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  • Honey

    I know that honey is completely natural(unless you get the processed stuff of course). It is awfully high in sugar. I know its a natural sugar and honey has several health benefits. Does the sugar in honey raise insulin levels just like regular sugar?
    Insert whitty diet remark here!

  • #2
    Yes, it certainly does. But, at least for me, I only need a little bit to sweeten my foods.

    I enjoy a touch on 100% cacao bars Id say 1-3 grams of sugar each time... this amount will have no effect on blood sugar levels.
    Find me at aToadontheRoad.com. Cheers!

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    • #3
      Yeah the great thing about honey is that just a little touch of it goes a very long way.

      Technically it will absorb about as fast as refined sugar and so we don't want a lot of it, but it is slightly better because it is 2/3 glucose and 1/3 fructose rather than the 1/2 of each.
      Stabbing conventional wisdom in its face.

      Anyone who wants to talk nutrition should PM me!

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      • #4
        Thanks guys. I like honey and definitely use it in moderation and was wondering about the sugar content.
        Insert whitty diet remark here!

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        • #5
          Originally posted by JasonBanz View Post
          Thanks guys. I like honey and definitely use it in moderation and was wondering about the sugar content.
          Raw honey is the most preferable, as Mark mentioned in a post somewhere, since it does have a lower GI value than regular honey. And it is creamier and more delicious too!

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          • #6
            Raw honey is precious, so we use it sparingly, as we ought.

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            • #7
              I've only been able to find raw honey online. I just use organic honey until I stop being lazy and order some!
              Insert whitty diet remark here!

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              • #8
                I just bought some raw honey from a local farmer today. It's incredible! If you can't find a farmer near you, go to Whole Foods and look for this brand (a Target near me actually carries this as well, but it may be different for you):

                http://www.wholesomesweeteners.com/p...mg.510.img.jpg

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                • #9
                  I would say use honey sparingly, and seasonally. It was only available seasonally to Grok, after the bees did all their work in the early spring.

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                  • #10
                    Originally posted by JasonBanz View Post
                    I know that honey is completely natural ...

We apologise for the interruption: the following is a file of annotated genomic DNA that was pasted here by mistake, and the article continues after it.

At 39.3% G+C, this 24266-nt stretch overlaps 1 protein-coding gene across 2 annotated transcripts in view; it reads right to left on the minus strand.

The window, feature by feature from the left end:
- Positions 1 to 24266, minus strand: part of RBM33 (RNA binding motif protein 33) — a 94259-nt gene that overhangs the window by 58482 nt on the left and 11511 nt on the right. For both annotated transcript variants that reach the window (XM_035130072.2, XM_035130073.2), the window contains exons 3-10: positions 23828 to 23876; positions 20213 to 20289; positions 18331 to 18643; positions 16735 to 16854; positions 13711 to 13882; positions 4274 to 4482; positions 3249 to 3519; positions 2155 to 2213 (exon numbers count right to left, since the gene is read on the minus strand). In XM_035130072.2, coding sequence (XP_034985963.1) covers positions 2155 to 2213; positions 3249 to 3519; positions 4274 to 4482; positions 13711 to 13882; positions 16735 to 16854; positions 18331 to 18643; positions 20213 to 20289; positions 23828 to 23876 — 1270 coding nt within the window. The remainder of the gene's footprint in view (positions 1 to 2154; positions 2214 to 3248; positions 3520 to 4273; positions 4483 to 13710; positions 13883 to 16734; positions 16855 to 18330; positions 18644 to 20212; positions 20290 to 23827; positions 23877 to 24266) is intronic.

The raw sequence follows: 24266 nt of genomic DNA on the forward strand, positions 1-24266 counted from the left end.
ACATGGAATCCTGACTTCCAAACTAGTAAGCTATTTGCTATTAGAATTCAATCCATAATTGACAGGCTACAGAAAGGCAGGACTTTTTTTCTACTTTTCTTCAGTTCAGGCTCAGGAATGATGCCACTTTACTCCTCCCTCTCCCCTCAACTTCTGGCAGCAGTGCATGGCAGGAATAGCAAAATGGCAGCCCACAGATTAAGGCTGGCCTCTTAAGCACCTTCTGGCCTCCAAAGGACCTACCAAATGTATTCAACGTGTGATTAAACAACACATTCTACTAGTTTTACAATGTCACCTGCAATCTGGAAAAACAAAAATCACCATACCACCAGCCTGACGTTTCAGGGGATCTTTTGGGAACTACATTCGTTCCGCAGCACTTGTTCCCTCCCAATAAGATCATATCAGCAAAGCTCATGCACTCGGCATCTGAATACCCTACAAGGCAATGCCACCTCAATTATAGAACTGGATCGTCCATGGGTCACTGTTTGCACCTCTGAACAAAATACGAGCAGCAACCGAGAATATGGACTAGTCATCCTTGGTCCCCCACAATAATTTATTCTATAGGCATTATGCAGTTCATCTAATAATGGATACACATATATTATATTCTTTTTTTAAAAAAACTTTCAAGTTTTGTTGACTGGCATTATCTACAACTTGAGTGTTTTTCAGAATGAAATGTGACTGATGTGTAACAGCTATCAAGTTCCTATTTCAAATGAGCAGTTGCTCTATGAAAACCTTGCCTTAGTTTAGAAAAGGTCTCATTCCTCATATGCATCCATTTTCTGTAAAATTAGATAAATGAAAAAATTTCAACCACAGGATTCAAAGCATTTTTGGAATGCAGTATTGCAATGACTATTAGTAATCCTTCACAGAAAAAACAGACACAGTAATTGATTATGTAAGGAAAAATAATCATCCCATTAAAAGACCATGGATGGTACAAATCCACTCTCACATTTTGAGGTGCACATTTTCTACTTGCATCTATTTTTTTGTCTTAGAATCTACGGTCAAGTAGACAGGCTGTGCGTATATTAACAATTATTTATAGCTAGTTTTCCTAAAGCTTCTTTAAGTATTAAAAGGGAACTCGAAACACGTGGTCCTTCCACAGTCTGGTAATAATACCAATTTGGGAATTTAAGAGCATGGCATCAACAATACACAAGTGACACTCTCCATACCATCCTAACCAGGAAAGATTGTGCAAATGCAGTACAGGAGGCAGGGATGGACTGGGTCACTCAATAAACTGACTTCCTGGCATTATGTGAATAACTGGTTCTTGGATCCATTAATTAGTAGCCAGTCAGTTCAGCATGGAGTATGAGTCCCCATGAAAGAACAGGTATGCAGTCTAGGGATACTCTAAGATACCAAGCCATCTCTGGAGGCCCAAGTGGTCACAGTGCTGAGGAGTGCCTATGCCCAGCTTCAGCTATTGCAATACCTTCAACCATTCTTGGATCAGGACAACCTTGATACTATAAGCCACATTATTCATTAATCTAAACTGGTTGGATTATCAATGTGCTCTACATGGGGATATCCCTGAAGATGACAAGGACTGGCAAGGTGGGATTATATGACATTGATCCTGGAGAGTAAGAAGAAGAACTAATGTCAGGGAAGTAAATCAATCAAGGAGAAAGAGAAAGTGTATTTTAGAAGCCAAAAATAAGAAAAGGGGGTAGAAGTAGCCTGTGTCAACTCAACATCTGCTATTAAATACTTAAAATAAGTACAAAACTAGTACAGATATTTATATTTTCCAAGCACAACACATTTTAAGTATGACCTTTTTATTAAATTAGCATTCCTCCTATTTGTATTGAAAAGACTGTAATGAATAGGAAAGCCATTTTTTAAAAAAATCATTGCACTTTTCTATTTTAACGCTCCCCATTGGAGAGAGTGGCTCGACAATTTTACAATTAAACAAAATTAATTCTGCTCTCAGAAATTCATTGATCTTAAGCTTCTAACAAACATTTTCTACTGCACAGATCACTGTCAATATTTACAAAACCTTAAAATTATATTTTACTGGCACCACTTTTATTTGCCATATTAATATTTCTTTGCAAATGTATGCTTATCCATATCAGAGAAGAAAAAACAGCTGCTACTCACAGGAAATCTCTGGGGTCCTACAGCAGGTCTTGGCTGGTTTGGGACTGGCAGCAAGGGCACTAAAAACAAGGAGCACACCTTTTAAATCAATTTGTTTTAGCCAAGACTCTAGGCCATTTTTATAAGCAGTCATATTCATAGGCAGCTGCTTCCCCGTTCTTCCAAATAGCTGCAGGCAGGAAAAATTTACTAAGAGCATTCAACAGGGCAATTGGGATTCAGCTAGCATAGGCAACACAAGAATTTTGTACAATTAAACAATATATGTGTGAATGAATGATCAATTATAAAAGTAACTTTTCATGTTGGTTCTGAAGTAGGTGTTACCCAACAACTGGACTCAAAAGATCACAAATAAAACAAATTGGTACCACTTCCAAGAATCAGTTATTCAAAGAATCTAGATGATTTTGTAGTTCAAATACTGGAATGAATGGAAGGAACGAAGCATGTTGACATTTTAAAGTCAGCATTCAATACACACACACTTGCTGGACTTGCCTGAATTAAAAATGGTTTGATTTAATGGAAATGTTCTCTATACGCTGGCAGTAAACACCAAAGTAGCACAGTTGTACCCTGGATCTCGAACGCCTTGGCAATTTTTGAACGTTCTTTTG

It's not really anything to do with "naturalness" - neither honey nor cane sugar is a synthesized product.

                    What's relevant here is the extent to which a product has been refined. That's the basic problem with sugar (and white flour). They're over-refined. Weston Price used to refer to them as "the displacing foods of modern commerce". They were (and remain) foods "of commerce" because they don't spoil. You can store them; you can ship them; you can export them. They don't go off so quickly as less highly refined foods; unfortunately, what's been taken out renders them less useful to the body. They've been denuded of important nutrients.

                    Yes, honey is very high in sugars - mainly fructose and glucose:

                    Fructose: 38.2%
                    Glucose: 31.3%
                    Sucrose: 1.3%
                    Maltose: 7.1%
                    Water: 17.2%
                    Higher sugars: 1.5%
                    Ash: 0.2%
                    Other/undetermined: 3.2%

                    http://en.wikipedia.org/wiki/Honey#Nutrition

                    It's a slightly better option than refined sugar, because there will be some trace minerals in it. There are other compounds in it in very small amounts for which health benefits are claimed, and it's claimed that pollen in it helps hay fever sufferers - as Wiki has it "Local raw honey is sought after by allergy sufferers as the pollen impurities are thought to lessen the sensitivity to hay fever".

                    But basically it's about 70% simple sugars and so not something anyone who's overweight wants to eat very much of at all.

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                    • #11
                      Originally posted by JasonBanz View Post
                      I've only been able to find raw honey online. I just use organic honey until I stop being lazy and order some!
                      I found raw honey in one of those voodoo vegan health food stores in my town... have you looked there?

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